The internet is a great place for discovering lots of interesting facts and information, but not all of it is true, and unfortunately, many dentistry myths continue to persist. Knowing what they are and understanding good dental practices will help you maintain healthy teeth and gums. Best of all, you only need to set aside a few minutes each day.
Myth 1: Brushing Your Teeth Harder Will Get Them Cleaner
The truth is that brushing your teeth too hard could damage them irreversibly. Using a toothbrush that is too hard, or toothpaste that is too abrasive can wear away your tooth enamel and even your gums. Instead, make sure you use a soft-bristled toothbrush and fluoride toothpaste that isn’t abrasive. Choose a reputable brand of toothpaste and look for a make that has the American Dental Association seal of approval.
Myth 2: You Don’t Really Need to Floss
A while back there was an article that stated you didn’t need to floss for healthy gums. However, this goes against a practice that dentists know is effective in maintaining good dental health. Most dentists are horrified to learn that patients don’t floss regularly, even though many don’t! If you discuss the subject with your dentist, you will almost certainly find they believe firmly in daily flossing.
It makes perfect sense because each day a sticky layer of plaque gradually builds up over your teeth and in between them. The plaque contains bacteria which utilize leftover food particles for energy, and especially when food is trapped in between teeth and isn’t removed through brushing regularly. Flossing is the only way to reach plaque and food debris trapped in between your teeth and just below the gum line, and it only takes a few minutes each day. Your dentist can really tell when someone flosses regularly compared with the gums of someone who will only floss before their dental appointment. You cannot fool your dentist!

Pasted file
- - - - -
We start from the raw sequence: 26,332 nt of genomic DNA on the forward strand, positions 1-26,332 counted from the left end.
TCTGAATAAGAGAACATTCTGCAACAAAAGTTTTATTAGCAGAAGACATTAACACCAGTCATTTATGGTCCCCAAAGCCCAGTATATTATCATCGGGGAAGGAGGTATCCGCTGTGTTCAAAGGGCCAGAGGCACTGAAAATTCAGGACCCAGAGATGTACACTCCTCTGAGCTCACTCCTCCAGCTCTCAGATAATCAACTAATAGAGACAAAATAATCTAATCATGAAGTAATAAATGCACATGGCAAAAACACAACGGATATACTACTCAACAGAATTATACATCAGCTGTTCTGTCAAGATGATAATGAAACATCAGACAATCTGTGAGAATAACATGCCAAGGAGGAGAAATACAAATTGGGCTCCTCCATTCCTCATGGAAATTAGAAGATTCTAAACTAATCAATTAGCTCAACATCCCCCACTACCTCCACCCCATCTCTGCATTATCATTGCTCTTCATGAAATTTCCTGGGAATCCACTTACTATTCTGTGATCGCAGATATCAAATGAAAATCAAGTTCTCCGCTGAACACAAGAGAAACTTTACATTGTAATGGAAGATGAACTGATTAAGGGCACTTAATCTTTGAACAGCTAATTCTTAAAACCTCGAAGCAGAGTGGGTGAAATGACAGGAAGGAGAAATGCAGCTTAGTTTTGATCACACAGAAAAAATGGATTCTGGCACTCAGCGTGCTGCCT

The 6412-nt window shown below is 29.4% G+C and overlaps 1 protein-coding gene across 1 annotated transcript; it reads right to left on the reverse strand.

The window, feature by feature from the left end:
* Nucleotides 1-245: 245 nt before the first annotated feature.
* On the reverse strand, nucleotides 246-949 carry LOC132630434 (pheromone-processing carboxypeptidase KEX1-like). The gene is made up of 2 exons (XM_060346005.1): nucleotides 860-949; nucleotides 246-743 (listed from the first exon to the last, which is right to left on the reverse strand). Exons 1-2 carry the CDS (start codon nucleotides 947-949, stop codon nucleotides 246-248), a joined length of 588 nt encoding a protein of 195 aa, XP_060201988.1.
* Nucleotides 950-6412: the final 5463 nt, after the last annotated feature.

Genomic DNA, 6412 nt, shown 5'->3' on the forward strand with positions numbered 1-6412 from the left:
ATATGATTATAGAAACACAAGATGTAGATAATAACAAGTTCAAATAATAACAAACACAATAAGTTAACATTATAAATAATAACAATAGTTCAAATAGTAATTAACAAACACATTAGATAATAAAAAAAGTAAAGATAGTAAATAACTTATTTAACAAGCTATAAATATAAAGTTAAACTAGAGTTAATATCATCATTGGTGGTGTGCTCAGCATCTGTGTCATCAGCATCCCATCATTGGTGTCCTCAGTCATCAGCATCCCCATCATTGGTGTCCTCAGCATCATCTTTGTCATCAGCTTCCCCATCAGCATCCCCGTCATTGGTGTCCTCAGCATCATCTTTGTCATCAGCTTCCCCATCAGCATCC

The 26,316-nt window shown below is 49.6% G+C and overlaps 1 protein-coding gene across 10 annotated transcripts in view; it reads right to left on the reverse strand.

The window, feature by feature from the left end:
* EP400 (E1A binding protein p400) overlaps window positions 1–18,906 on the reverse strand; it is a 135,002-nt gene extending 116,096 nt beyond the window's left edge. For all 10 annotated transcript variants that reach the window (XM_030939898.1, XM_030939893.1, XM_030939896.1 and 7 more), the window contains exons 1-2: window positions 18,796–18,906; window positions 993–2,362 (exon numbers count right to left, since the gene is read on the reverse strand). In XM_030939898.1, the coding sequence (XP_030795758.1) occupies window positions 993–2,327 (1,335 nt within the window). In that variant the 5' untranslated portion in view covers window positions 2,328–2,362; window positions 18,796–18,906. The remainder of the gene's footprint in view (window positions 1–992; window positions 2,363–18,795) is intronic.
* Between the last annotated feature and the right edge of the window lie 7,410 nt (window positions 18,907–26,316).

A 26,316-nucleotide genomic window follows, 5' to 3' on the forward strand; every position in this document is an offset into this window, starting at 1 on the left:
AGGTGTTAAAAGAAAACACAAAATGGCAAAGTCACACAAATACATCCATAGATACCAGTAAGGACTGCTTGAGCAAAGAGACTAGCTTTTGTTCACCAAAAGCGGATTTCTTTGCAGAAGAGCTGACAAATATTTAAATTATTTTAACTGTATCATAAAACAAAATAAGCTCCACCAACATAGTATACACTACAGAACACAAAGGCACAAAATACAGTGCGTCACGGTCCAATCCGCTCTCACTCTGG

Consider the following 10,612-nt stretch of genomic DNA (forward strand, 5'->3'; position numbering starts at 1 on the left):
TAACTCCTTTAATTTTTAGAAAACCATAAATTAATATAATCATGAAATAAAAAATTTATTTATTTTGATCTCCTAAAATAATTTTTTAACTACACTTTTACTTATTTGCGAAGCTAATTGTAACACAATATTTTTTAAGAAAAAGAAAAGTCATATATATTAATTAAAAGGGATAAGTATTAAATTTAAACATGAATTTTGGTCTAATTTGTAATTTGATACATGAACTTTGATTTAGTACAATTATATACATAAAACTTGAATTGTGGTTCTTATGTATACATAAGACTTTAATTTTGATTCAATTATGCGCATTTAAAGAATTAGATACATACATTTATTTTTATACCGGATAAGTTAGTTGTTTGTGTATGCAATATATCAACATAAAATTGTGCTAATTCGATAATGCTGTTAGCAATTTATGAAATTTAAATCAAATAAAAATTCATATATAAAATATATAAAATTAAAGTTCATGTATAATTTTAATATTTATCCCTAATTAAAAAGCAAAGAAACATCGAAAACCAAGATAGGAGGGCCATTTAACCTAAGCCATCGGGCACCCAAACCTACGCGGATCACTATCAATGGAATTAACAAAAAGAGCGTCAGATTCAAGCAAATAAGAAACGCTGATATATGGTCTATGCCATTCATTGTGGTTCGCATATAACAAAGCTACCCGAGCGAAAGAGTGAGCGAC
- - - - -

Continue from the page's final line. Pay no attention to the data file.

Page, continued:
Myth 3: If You Chew Sugar-Free Gum You Don’t Need to Brush Your Teeth
If this were true, it would be good news for an awful lot of people, but unfortunately, it isn’t! Chewing sugar-free gum and especially gum that contains xylitol can help protect your teeth and gums because xylitol disrupts the formation of bacteria that cause tooth decay and gum disease. Also, chewing gum stimulates saliva production which helps to wash away loose food particles, and it normalizes pH levels in the mouth. It is a good idea to chew gum after a meal and when acidity levels tend to be higher but chewing gum cannot replace a regular brushing and flossing routine. When you chew gum, it will not remove all the plaque and food debris from all your tooth surfaces. You still need to make sure you brush your teeth at least twice a day for two minutes each time and that you floss once-a-day.
Myth 4: Bleeding Gums Can Heal If You Stop Brushing and Flossing for a Day or Two